By Kate Darnell, News writer
When Brian Whalen, 39, was laid off from work on Jan. 15, he returned to the classroom.
With the economy the way it is, people really dont have much of an option, Whalen said.
Back at Maysville Community and Technical College/Licking Valley Campus and working to earn his second degree, Whalen is hoping to enter the colleges nursing program in the spring.
Im like a returning customer, Whalen said, laughing.
Whalen is among the record-breaking 789 students currently enrolled at Maysville Community and Technical College/Licking Valley Campus.
While college office staff cannot call the number official until January, they are still excited. Last fall semester, MCTC/LVCs head count was 596 - 200 students less than a year later.
The state of the economy is driving much of the enrollment growth, said Sandy Power, MCTC/LVC student development specialist. There are so many people out of work who are finding they have a lot of time on their hands. School is a logical choice for them for a career transformation.
Whalen said he was in the process of working on a new career instead of looking for a new job.
While he earned an industrial maintenance degree from MCTC/LVC in 2004, he said he now is turning to a more reliable field - health care.
In education and medicine, theres an unending need, he said.
Whalens wife Lisa is also a student at MCTC/LVC. She is currently working on an education degree.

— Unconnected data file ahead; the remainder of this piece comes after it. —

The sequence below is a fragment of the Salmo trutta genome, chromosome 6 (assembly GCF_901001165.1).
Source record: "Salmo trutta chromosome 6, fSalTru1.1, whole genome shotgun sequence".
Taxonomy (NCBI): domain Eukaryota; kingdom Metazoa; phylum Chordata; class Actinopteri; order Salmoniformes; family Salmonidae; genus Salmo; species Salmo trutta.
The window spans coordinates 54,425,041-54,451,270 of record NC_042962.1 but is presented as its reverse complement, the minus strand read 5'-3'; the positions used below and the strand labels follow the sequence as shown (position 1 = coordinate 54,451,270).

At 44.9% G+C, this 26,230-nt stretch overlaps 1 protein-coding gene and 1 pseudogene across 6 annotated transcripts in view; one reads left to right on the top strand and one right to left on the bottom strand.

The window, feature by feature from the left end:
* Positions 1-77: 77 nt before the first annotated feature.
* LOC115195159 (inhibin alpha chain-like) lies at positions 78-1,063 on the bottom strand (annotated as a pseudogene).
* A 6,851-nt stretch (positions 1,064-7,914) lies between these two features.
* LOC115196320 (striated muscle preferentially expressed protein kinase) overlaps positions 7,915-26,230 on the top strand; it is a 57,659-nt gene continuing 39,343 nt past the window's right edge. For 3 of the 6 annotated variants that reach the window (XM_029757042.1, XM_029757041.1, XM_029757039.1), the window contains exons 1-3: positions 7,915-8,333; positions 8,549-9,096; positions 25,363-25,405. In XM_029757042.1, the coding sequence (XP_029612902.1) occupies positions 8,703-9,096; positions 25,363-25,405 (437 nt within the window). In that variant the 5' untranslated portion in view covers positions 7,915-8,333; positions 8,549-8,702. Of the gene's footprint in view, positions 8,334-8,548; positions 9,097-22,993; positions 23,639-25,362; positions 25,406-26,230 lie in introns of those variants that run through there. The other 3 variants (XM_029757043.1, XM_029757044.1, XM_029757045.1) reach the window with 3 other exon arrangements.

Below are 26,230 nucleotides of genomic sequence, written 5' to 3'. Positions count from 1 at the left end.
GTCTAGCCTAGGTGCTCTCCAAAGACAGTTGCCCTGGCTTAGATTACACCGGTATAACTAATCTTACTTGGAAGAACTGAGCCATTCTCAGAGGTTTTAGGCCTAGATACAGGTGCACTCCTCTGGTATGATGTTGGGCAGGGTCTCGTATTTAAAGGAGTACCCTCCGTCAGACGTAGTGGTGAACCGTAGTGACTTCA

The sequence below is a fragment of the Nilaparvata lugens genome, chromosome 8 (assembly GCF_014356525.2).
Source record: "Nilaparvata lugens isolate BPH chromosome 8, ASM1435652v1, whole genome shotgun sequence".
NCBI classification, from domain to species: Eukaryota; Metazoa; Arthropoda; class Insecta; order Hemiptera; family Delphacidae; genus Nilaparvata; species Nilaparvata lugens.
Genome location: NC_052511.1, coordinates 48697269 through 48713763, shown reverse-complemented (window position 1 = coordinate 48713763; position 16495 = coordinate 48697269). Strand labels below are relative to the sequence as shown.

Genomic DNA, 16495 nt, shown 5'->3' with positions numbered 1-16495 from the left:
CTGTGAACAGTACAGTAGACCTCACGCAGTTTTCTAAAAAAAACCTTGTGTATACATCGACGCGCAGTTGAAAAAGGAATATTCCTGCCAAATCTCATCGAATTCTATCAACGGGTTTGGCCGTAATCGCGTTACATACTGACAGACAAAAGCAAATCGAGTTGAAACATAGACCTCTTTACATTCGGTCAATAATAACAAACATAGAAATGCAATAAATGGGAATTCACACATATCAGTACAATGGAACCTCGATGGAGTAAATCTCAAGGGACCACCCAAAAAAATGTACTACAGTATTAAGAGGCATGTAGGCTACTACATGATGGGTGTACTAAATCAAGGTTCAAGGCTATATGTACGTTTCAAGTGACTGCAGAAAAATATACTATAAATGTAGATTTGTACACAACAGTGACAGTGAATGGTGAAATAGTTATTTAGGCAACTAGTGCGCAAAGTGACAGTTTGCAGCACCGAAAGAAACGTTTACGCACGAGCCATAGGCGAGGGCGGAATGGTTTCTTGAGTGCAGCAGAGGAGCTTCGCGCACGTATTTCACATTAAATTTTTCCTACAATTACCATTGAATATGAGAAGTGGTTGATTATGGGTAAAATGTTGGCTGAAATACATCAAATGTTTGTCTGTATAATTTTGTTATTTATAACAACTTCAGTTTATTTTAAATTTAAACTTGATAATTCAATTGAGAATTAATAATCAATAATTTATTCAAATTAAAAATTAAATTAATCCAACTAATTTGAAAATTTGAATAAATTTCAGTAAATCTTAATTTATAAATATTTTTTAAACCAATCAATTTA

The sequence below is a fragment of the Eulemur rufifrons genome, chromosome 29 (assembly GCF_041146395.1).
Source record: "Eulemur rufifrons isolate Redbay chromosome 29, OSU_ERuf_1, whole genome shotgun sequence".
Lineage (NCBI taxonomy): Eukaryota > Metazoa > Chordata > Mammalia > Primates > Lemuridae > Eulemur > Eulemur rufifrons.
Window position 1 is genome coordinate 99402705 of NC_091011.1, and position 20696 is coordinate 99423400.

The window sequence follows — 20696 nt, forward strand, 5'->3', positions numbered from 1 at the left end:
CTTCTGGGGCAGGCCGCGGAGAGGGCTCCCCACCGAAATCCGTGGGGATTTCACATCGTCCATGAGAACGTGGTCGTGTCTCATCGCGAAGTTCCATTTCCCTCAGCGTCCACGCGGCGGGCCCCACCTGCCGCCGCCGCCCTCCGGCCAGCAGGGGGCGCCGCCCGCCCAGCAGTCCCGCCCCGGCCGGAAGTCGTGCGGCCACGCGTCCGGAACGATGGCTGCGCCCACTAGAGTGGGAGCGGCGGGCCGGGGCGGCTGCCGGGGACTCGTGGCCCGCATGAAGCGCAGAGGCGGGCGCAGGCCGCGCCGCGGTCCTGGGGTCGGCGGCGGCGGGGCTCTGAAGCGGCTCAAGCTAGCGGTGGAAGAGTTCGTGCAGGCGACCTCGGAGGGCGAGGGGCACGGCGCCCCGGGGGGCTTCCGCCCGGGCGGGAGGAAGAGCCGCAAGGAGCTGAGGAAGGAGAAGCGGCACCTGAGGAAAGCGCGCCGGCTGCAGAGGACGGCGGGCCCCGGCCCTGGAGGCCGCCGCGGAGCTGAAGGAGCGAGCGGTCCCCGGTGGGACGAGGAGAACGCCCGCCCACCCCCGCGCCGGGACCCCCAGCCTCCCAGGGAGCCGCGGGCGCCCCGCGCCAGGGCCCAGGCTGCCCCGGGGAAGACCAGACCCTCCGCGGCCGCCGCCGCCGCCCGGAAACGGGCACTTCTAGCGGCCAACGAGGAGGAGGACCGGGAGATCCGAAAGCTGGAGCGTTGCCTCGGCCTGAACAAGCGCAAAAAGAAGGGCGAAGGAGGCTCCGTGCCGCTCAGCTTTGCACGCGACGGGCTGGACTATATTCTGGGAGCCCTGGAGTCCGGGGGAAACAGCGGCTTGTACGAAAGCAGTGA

Power said along with MCTC/LVCs enrollment numbers, financial aid has also increased.
Nearly 90 percent of all our students receive some type of financial aid, she said.
With tuition costing $125 per credit hour, a student eligible for full aid may qualify for as much as $2,675 in a federal Pell Grant, Power said.
Lisa Harmon, 41, plans to finish her business degree in the spring of 2011.
I lost my job in the recession, she said. I did not know what I was going to do.
An office manager for 15 years, Harmon said as a young mother she never went to college.
They all were very proud of me, Harmon said about her two children.
When shes not taking classes, Harmon serves as the administrative assistant to the colleges continuing education coordinator - a position she received in July.
My experience here has been excellent, Harmon said.
Power said the college has expanded to ensure more individuals receive experiences like Harmon.
Additional adjunct instructors have been hired, schedules have been revamped (including the addition of nine new sections of reading, math and writing) and new Pharmacy Tech, EMT and Phlebotomy programs have begun.
The colleges Health Sciences Extension recently opened at Harrison Square and currently houses all of the campus allied health programs.
Campus Director Bruce Florence said the new allied health programs are also feeding the colleges growth.
We have made some definite progress and not all of it is the economy... Florence said. There are a lot of different factors feeding this growth.
Power said when the Licking Valley Campus first offered classes in 1988, 20 students were enrolled.
Bruce Florence started the college out of the trunk of her car, Power said.
The current campus across from the high school opened in 2002, with 383 students enrolled that fall.
As numbers come in for the spring semester, Florence said the campus is already expecting 533 students.
And that number usually doubles after Christmas, she said.
I never thought we would be flirting with 1,000... Florence said Tuesday. Im thrilled that were being able to serve that many students.